I always want to tell young people that life goes by quicker than they can imagine. In fact, I HAVE told numerous of the younger set that. But I know it falls on deaf ears. You have to have forty or fifty years under your belt before you realize how true it is. And, I suppose, the message behind those words is as obscure and meaningless as the words to young ears.
The message is that they should enjoy life; that they should do all that they do at full throttle; that they should do good, be good, take risks, laugh… make a difference in the world as soon as they can, because it all ends too quickly.
I like to think that, if I were young and could do it all over, I’d listen to those words, and live life a bit differently. I don’t think it would show so much on the outside (or maybe it would), but I would have liked to have lived life with more passion. I would have liked to have lived life where I ‘stopped to smell the roses’ more often and where I jumped off a bridge with a bungee cord tether, where I helped with disaster relief and gave lots of money to the needy and wrote regular letters to the editor and to my congressmen/women. I would have liked to have spoken, from the pulpit (I’ve spent my life as a minister), words of social justice and outspokenly opposed the wrong and the ugly and the liars of the world – not just sin, as ministers are supposed to do, but wrong in terms of human rights and dignity and civility and kindness. I would have liked to weep more over war and all those men and women who died on both sides and talk with strangers in hospice.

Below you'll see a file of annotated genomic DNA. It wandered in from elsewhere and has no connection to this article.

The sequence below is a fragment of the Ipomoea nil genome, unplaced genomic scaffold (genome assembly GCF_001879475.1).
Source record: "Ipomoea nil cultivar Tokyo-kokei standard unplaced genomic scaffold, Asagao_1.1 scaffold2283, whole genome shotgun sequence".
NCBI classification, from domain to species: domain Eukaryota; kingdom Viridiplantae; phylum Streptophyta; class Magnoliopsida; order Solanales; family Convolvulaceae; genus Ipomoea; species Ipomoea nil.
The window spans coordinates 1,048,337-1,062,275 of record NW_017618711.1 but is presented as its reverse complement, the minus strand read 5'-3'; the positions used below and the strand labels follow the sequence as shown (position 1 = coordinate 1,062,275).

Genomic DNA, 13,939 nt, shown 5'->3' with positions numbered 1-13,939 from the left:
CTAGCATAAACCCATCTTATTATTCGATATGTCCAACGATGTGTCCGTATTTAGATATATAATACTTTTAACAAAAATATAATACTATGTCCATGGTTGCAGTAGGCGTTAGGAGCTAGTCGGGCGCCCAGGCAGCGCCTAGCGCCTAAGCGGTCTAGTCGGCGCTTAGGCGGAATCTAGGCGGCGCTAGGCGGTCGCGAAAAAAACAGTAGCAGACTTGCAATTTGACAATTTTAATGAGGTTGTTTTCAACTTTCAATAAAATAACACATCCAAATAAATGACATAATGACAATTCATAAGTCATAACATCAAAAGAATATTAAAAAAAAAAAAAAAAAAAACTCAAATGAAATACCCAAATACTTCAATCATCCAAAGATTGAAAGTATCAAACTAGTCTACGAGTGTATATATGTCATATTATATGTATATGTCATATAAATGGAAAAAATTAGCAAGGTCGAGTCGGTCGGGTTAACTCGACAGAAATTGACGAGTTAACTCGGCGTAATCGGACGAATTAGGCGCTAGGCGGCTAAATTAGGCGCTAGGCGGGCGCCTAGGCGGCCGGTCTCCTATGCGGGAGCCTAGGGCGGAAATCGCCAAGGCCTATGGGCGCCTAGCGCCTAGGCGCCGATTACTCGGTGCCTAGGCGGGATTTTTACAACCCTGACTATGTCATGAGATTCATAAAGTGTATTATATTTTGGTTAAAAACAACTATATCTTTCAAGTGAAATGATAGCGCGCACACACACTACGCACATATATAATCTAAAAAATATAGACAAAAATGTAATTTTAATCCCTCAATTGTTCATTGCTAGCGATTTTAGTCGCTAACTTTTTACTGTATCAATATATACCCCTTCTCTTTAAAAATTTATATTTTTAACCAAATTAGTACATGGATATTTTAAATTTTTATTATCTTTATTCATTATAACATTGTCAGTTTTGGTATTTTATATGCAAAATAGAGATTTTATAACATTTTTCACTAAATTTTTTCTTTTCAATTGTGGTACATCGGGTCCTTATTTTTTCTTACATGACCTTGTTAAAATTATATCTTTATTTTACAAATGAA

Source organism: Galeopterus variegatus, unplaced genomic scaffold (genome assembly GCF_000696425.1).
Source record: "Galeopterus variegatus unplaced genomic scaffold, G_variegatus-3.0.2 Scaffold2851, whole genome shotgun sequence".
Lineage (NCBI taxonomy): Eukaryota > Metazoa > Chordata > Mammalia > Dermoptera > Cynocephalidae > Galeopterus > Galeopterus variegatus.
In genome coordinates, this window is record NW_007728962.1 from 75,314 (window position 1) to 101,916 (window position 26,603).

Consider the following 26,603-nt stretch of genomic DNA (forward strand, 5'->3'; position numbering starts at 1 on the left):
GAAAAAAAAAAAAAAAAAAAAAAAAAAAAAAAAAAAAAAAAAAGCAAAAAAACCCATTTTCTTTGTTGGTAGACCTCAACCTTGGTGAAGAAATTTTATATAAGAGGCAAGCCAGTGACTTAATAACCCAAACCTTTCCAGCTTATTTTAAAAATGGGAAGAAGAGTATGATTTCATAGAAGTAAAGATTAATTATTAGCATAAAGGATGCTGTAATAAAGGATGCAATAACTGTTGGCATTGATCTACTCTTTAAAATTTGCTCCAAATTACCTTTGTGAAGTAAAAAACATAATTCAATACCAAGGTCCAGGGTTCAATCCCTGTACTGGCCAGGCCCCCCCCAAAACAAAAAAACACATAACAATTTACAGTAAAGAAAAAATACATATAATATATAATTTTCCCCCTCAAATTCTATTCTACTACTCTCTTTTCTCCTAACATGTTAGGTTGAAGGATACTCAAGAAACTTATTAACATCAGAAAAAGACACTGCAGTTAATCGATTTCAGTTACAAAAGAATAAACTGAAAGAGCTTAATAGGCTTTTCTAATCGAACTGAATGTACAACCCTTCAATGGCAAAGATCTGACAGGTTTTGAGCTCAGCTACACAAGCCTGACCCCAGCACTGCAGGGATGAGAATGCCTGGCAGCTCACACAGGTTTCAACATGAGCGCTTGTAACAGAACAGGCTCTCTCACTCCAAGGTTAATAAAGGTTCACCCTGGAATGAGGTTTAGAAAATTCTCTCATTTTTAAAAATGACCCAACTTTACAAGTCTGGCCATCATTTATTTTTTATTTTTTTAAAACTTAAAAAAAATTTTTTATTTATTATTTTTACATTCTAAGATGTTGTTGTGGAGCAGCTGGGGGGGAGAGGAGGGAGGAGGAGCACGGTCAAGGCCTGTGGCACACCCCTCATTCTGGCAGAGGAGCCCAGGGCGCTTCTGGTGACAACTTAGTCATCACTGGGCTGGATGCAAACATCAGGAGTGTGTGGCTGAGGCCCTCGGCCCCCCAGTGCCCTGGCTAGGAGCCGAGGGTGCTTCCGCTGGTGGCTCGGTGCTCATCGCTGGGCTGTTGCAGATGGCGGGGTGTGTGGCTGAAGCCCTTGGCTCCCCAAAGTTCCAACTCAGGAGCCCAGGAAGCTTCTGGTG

But there isn’t time. There isn’t energy. There isn’t wisdom enough when we are young enough. We do our best, along the way, to be the people we need to be and, perhaps, that is all we are supposed to be. But it somehow falls short. When someone contacts The Eulogy Writers to have my story told when I die, I hope they are able to list lots of things I’ve done. To me, that list seems way too short. But I suppose it is still better than the life story in the picture above: “I was born. I blinked. I died.” We have to make the most of that ‘blink.’
Steve Schafer is the founder of TheEulogyWriters and the author of hundreds of heartfelt, wonderful eulogies. He lives in Michigan and has been writing eulogies for well over thirty years. The articles in this blog are designed to help people through the process of losing loved ones and exploring issues in the aging process.
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Writers: Steve Schafer, Ralph DiBiasio-Snyder, Abi Galeas, Miriam Hill
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